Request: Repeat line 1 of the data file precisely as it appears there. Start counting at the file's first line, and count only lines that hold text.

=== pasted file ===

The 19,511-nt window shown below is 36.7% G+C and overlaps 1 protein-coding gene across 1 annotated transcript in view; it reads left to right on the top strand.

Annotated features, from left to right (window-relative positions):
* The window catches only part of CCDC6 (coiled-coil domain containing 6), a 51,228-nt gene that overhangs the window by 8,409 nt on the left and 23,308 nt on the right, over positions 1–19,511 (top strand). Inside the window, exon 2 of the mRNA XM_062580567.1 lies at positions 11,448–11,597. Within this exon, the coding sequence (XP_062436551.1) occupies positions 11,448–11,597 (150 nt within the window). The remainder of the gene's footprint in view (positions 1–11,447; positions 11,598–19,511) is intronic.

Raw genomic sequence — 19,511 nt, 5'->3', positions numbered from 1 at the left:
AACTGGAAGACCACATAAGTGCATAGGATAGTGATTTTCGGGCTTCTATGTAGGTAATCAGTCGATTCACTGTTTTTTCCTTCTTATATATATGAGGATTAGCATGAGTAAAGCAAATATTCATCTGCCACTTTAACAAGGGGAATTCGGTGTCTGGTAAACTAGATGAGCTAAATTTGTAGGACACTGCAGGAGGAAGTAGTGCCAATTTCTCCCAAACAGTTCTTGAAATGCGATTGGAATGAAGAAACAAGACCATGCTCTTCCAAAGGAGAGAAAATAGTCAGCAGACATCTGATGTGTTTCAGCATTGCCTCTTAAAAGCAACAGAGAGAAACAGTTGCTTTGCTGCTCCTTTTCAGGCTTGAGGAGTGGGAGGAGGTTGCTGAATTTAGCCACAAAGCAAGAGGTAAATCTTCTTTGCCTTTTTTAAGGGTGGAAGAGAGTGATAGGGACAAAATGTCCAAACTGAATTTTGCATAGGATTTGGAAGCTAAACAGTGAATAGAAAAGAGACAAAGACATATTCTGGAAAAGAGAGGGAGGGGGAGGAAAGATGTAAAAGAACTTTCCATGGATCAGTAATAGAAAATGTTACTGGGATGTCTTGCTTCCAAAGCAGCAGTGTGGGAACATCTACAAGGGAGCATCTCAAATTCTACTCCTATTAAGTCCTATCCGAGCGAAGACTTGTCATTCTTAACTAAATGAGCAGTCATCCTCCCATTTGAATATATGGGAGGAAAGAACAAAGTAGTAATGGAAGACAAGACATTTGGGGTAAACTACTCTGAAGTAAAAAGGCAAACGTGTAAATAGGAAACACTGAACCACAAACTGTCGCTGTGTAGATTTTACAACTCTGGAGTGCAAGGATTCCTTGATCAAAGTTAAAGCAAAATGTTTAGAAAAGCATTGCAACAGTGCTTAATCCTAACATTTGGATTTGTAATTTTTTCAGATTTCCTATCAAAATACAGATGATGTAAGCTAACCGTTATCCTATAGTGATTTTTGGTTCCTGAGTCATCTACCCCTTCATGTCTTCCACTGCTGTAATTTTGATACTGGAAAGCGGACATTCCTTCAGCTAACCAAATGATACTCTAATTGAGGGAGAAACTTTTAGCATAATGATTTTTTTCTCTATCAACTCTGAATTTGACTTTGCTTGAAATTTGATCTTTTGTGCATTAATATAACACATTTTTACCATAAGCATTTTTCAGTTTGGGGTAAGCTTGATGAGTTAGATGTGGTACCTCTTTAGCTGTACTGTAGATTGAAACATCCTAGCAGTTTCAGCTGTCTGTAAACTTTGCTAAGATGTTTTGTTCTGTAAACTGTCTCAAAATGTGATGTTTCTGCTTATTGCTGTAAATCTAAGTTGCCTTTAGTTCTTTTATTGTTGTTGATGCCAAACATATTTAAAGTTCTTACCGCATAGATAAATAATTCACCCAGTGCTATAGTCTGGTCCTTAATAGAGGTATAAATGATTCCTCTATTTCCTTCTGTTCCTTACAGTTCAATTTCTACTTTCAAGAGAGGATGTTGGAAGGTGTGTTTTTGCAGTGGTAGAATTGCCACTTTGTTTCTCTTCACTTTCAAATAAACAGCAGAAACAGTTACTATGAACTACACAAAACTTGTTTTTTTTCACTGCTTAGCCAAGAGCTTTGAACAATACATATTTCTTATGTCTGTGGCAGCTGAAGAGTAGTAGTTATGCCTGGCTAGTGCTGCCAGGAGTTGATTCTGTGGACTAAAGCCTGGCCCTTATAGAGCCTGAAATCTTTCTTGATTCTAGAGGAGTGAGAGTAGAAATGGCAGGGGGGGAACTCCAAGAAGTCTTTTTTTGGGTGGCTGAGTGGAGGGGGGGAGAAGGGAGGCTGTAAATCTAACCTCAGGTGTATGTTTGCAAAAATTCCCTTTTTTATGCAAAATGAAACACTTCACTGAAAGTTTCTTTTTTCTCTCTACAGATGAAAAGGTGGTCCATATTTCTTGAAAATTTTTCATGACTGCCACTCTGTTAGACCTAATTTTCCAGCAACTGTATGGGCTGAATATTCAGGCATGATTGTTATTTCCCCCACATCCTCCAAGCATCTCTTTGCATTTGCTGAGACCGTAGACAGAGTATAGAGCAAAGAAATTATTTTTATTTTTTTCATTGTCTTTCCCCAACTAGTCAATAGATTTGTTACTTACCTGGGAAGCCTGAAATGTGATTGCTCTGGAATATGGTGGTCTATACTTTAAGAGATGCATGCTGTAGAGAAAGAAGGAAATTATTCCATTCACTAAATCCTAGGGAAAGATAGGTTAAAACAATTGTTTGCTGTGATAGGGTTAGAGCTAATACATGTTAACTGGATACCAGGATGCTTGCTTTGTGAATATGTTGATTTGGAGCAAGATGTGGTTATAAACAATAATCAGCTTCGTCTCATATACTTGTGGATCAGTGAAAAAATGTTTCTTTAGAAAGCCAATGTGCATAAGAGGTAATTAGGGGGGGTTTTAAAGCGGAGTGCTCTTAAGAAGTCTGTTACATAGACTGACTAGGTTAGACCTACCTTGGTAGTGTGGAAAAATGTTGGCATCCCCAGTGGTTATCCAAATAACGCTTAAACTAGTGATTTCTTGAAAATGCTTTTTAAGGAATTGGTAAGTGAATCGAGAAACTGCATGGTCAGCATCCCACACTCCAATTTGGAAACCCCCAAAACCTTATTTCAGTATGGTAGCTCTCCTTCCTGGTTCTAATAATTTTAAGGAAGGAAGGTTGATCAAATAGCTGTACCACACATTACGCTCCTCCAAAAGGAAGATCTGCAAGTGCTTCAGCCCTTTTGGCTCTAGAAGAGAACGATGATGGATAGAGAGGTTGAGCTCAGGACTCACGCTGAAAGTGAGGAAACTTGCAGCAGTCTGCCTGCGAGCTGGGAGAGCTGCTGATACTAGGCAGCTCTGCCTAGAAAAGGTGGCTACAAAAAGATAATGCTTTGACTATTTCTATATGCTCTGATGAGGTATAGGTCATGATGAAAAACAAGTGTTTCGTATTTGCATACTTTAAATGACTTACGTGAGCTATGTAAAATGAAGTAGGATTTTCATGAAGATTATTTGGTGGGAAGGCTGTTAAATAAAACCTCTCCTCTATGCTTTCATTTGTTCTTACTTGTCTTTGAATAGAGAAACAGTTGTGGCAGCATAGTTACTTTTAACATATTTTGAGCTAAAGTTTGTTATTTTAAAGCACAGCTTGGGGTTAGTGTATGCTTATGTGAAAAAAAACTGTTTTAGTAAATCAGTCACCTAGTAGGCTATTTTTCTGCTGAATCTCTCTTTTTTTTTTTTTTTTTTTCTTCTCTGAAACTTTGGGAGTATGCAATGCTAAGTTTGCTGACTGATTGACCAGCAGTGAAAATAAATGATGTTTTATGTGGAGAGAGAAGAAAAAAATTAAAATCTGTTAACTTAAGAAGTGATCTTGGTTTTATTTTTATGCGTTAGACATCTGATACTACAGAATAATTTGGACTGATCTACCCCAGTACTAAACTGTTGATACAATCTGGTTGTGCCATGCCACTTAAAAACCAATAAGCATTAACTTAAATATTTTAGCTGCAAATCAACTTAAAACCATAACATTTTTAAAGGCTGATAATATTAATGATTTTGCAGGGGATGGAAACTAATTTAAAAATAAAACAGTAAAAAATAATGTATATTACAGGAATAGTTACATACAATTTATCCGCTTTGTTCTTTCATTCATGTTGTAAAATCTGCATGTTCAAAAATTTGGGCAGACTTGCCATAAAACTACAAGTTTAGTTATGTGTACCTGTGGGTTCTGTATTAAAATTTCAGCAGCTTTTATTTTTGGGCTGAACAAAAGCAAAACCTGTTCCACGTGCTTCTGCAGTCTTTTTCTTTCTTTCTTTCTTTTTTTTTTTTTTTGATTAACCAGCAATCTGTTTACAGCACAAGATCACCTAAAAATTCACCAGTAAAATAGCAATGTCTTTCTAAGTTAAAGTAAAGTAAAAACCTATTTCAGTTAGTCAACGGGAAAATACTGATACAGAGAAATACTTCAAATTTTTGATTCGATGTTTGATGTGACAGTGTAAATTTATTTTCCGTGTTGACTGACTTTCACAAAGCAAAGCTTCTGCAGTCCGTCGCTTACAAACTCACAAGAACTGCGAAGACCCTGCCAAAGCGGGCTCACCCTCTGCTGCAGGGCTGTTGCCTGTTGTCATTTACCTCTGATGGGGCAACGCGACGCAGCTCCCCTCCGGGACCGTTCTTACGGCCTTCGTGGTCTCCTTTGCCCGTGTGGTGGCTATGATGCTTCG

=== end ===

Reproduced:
The 19,511-nt window shown below is 36.7% G+C and overlaps 1 protein-coding gene across 1 annotated transcript in view; it reads left to right on the top strand.